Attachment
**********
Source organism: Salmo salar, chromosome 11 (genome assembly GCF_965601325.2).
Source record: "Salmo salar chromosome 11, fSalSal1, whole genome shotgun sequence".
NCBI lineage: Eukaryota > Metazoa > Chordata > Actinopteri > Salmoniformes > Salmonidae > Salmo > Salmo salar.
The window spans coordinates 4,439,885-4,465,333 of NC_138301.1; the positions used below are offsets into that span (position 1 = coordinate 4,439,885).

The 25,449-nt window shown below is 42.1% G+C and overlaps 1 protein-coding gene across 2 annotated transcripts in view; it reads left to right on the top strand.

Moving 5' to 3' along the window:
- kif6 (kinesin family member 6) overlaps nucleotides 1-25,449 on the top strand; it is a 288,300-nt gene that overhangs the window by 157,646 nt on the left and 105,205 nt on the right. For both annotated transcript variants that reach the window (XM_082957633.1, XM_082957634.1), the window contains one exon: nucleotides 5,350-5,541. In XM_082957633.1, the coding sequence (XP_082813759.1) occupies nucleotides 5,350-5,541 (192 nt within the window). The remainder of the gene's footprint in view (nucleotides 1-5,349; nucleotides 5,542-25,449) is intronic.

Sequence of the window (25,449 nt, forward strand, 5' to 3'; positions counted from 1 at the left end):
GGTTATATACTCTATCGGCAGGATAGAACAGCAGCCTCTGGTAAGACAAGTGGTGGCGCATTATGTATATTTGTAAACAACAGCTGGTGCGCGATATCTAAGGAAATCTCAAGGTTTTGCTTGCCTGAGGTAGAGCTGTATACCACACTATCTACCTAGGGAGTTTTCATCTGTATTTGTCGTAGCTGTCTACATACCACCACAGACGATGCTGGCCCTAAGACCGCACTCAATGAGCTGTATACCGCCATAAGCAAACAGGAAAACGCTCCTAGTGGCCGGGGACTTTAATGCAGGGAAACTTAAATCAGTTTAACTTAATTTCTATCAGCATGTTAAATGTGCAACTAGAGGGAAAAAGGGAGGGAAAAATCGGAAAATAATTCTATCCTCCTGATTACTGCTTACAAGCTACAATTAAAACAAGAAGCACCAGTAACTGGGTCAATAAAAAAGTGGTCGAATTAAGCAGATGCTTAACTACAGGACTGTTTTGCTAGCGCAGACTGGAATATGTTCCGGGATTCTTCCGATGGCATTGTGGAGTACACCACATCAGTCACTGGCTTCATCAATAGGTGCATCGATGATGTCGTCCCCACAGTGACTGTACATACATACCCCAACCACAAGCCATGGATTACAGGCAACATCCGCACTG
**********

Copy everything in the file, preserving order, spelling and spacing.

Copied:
Source organism: Salmo salar, chromosome 11 (genome assembly GCF_965601325.2).
Source record: "Salmo salar chromosome 11, fSalSal1, whole genome shotgun sequence".
NCBI lineage: Eukaryota > Metazoa > Chordata > Actinopteri > Salmoniformes > Salmonidae > Salmo > Salmo salar.
The window spans coordinates 4,439,885-4,465,333 of NC_138301.1; the positions used below are offsets into that span (position 1 = coordinate 4,439,885).

The 25,449-nt window shown below is 42.1% G+C and overlaps 1 protein-coding gene across 2 annotated transcripts in view; it reads left to right on the top strand.

Moving 5' to 3' along the window:
- kif6 (kinesin family member 6) overlaps nucleotides 1-25,449 on the top strand; it is a 288,300-nt gene that overhangs the window by 157,646 nt on the left and 105,205 nt on the right. For both annotated transcript variants that reach the window (XM_082957633.1, XM_082957634.1), the window contains one exon: nucleotides 5,350-5,541. In XM_082957633.1, the coding sequence (XP_082813759.1) occupies nucleotides 5,350-5,541 (192 nt within the window). The remainder of the gene's footprint in view (nucleotides 1-5,349; nucleotides 5,542-25,449) is intronic.

Sequence of the window (25,449 nt, forward strand, 5' to 3'; positions counted from 1 at the left end):
GGTTATATACTCTATCGGCAGGATAGAACAGCAGCCTCTGGTAAGACAAGTGGTGGCGCATTATGTATATTTGTAAACAACAGCTGGTGCGCGATATCTAAGGAAATCTCAAGGTTTTGCTTGCCTGAGGTAGAGCTGTATACCACACTATCTACCTAGGGAGTTTTCATCTGTATTTGTCGTAGCTGTCTACATACCACCACAGACGATGCTGGCCCTAAGACCGCACTCAATGAGCTGTATACCGCCATAAGCAAACAGGAAAACGCTCCTAGTGGCCGGGGACTTTAATGCAGGGAAACTTAAATCAGTTTAACTTAATTTCTATCAGCATGTTAAATGTGCAACTAGAGGGAAAAAGGGAGGGAAAAATCGGAAAATAATTCTATCCTCCTGATTACTGCTTACAAGCTACAATTAAAACAAGAAGCACCAGTAACTGGGTCAATAAAAAAGTGGTCGAATTAAGCAGATGCTTAACTACAGGACTGTTTTGCTAGCGCAGACTGGAATATGTTCCGGGATTCTTCCGATGGCATTGTGGAGTACACCACATCAGTCACTGGCTTCATCAATAGGTGCATCGATGATGTCGTCCCCACAGTGACTGTACATACATACCCCAACCACAAGCCATGGATTACAGGCAACATCCGCACTG